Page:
Scientists at the Imperial College London and at DNA Electronics have worked together to develop a USB drive HIV test. The test uses a small sample of the patient’s blood to detect the HIV virus and then generates an electrical signal that can be read by a computer or mobile device.
This disposable test is a major breakthrough as it allows for almost instant results and could even be used by patients to test their own blood and monitor treatments. Additionally, this type of test could enable patients in remote areas to be managed and treated more efficiently.
An Accurate Test
Research published in the Scientific Reports journal shows that the HIV USB stick test is incredibly accurate and can produce a result in approximately 30 minutes. With testing often being an issue in more rural areas, this option could change the way patients receive treatments.
Along with the development and testing of vaccines run by pharmaceutical consulting companies there is a massive demand for reliable, easily accessible HIV tests on a global scale. Any agencies that deal with pharmaceutical consulting for this disease can attest to this, and the demand or testing facilities is especially high in underdeveloped or rural areas.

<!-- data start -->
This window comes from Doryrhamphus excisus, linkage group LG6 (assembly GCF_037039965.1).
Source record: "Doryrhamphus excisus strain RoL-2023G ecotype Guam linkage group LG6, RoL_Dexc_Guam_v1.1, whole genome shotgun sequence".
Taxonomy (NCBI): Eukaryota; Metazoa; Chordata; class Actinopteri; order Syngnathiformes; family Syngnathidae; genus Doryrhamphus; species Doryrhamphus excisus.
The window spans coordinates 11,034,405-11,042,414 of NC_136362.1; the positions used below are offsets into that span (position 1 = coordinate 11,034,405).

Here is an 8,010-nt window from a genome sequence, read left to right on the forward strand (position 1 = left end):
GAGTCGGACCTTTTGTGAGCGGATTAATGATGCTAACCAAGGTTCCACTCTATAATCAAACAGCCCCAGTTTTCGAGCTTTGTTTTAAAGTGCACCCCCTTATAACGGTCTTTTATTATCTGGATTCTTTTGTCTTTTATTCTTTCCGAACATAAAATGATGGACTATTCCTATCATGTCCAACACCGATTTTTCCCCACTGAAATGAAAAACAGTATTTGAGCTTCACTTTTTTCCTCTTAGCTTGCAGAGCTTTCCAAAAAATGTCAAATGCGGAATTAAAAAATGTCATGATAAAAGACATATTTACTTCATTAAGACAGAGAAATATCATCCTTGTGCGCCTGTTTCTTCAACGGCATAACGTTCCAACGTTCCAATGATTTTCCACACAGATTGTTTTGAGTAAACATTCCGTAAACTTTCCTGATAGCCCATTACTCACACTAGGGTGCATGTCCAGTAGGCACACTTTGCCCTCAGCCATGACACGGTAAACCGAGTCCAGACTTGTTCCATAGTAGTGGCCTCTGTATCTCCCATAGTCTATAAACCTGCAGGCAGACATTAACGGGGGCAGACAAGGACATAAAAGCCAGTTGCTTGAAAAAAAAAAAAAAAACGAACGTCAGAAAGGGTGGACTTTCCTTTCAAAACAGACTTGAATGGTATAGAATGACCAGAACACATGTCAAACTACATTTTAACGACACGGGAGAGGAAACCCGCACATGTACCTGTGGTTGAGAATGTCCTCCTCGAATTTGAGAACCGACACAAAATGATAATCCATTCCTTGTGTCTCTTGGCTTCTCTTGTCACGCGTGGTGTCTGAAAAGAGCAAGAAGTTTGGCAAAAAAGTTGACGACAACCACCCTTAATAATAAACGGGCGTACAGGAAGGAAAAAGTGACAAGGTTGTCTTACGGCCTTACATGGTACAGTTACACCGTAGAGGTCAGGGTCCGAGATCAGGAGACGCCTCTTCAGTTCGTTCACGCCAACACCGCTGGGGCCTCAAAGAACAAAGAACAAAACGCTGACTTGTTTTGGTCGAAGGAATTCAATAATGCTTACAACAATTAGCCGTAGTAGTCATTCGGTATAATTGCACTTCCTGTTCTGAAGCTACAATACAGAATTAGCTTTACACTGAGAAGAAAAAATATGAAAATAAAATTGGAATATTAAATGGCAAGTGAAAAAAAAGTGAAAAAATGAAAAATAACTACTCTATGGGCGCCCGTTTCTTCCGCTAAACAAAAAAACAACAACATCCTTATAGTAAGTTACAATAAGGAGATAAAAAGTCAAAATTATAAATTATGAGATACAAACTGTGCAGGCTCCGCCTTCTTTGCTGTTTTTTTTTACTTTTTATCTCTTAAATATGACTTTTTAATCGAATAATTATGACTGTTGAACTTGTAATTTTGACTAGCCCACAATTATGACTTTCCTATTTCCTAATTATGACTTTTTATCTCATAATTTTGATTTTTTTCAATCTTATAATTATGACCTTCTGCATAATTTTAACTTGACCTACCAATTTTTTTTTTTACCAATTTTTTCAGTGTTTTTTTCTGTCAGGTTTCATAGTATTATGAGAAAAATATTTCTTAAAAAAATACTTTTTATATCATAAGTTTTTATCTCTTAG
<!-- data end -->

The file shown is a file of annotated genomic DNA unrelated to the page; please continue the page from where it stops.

Smart Technology Made Simple
The USB stick HIV test uses new technology that monitors the amount of the virus in the bloodstream, and this is critical to not only identifying if someone is HIV positive, but in their ongoing treatment. Essentially, scientists took the job that’s usually conducted by a machine the size of a photocopier and reduced it to the size of a chip that fitted into a USB. This makes it perfectly portable and the 30 minute turnaround time means that patients can receive their results on the same day.
Current HIV tests can take 3 days or more for results and often requires blood to be sent for testing in a lab. This isn’t always possible and many HIV positive people are unaware of their status, as getting tested is simply too difficult.
Although this newly developed tech is in its early stages it could change the way HIV testing is done in the future, and could mean a better quality of life from those that are affected yet are unable to have a simple test done due to extenuating factors.